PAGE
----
I really must have too much time on my hands since I giffed this.

Last Saturday, November 10th’s Brooklyn Comics and Graphics Festival one-day fair was a packed event that featured close to a hundred exhibitors that attracted thousands of fans from across the city. The enthusiasm on the two-floors of Our Lady of Mt. Carmel’s church hall in Williamsburg, Brooklyn, was palpable and the quality of publications were high — did I mention graphic novelist Ben Katchor and Chris Ware (among others) were there signing books?

The biggest drawback for the event, other than the crowds, was that it was nearly impossible to walk through the maze of exhibitors without the siren song of some obscure zine or deliciously zany graphic novel luring you in to take it home. I luckily escaped only $33 poorer, though one can also say I left four awesome items richer, but that’s another story.

Here are my happy finds.

Kate  Drwecka’s Unmasked (Coffee Spoon Comics) $1

A micro-comic that starts with a small joke and takes you on a micro-emotional journey. Who is good and who is bad?

Sy Wagon’s Those Fucking Unicorns (Pegacorn Press) $5

Why do we always talk about unicorns as if they’re God’s gift to humanity? Well, this is one very horny take on the most beloved of mythic creatures. You want to know why unicorns have horns? Let’s just say there’s an explanation here and it’s R-rated.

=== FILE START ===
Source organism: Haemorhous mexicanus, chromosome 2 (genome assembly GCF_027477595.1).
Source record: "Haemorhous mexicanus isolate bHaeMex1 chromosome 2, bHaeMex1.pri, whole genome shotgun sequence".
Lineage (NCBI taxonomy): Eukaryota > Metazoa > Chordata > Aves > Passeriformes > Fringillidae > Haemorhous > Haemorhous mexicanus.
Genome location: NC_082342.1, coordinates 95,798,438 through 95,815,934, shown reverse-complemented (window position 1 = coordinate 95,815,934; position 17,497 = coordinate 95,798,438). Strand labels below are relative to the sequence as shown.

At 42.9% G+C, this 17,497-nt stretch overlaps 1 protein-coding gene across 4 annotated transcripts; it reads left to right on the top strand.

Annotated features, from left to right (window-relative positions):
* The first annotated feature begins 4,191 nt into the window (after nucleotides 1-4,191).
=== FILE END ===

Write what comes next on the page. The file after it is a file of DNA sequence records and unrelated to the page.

José-Luis Olivares’ Pansy Boy: Issue #1 (self-published) $2

Olivares once created Lady Boy and now he’s moved onto Pansy Boy. As a former pansy boy — yes, I was that fey — I immediately gravitated to this book, but the first four lines of dialogue got me hooked:

“The aliens have been defeated and the world is safe again.”
“Good job, Pansy Boy.”
“Ay Ay, Captain.”
“And now we must kiss … “

A Pansy Boy’s work is never done.

Ryan Dodgson and Moshe Rozenberg’s BRR (Itchy Roof) $25

One of the most innovative of the publications I found at the festival, BRR is a 36-page booklet and a 7″ clear vinyl record. You’re suppose to experience each page accompanied by the experimental music and let’s just say it’s quite an abstract journey that’s worth the price of admission.

Here’s a taste via YouTube but it’s no substitute for the real thing. Just in case you don’t have a record player they also offer a digital download. I hope this multi-sensory experience becomes more common in the comic world. May I politely suggest future editions include scratch and sniff?

The Brooklyn Comics and Graphic Festival took place on Saturday, November 10 from 12pm–7pm and boy did you miss out! If you want to learn more, check out Publishers Weekly’s article and photos.

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Hrag Vartanian

Hrag Vartanian is editor-in-chief and co-founder of Hyperallergic. You can follow him at @hragv.